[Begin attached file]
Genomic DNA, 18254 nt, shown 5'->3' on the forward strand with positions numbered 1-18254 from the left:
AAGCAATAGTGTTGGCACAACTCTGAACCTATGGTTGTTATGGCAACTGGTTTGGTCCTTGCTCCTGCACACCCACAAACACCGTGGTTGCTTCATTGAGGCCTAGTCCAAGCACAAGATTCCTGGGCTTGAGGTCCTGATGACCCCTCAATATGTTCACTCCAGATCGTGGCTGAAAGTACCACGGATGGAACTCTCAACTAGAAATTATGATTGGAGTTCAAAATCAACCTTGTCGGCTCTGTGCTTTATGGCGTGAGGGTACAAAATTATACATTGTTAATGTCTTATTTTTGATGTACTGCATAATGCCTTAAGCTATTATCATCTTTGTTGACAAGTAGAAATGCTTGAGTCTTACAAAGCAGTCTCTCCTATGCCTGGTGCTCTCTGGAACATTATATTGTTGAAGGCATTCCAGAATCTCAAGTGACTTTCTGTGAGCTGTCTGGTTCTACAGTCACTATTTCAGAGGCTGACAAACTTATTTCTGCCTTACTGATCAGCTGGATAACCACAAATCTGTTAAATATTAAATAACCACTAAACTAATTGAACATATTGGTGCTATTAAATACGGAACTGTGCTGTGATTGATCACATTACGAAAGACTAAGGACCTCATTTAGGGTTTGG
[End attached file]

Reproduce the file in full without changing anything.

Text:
Genomic DNA, 18254 nt, shown 5'->3' on the forward strand with positions numbered 1-18254 from the left:
AAGCAATAGTGTTGGCACAACTCTGAACCTATGGTTGTTATGGCAACTGGTTTGGTCCTTGCTCCTGCACACCCACAAACACCGTGGTTGCTTCATTGAGGCCTAGTCCAAGCACAAGATTCCTGGGCTTGAGGTCCTGATGACCCCTCAATATGTTCACTCCAGATCGTGGCTGAAAGTACCACGGATGGAACTCTCAACTAGAAATTATGATTGGAGTTCAAAATCAACCTTGTCGGCTCTGTGCTTTATGGCGTGAGGGTACAAAATTATACATTGTTAATGTCTTATTTTTGATGTACTGCATAATGCCTTAAGCTATTATCATCTTTGTTGACAAGTAGAAATGCTTGAGTCTTACAAAGCAGTCTCTCCTATGCCTGGTGCTCTCTGGAACATTATATTGTTGAAGGCATTCCAGAATCTCAAGTGACTTTCTGTGAGCTGTCTGGTTCTACAGTCACTATTTCAGAGGCTGACAAACTTATTTCTGCCTTACTGATCAGCTGGATAACCACAAATCTGTTAAATATTAAATAACCACTAAACTAATTGAACATATTGGTGCTATTAAATACGGAACTGTGCTGTGATTGATCACATTACGAAAGACTAAGGACCTCATTTAGGGTTTGG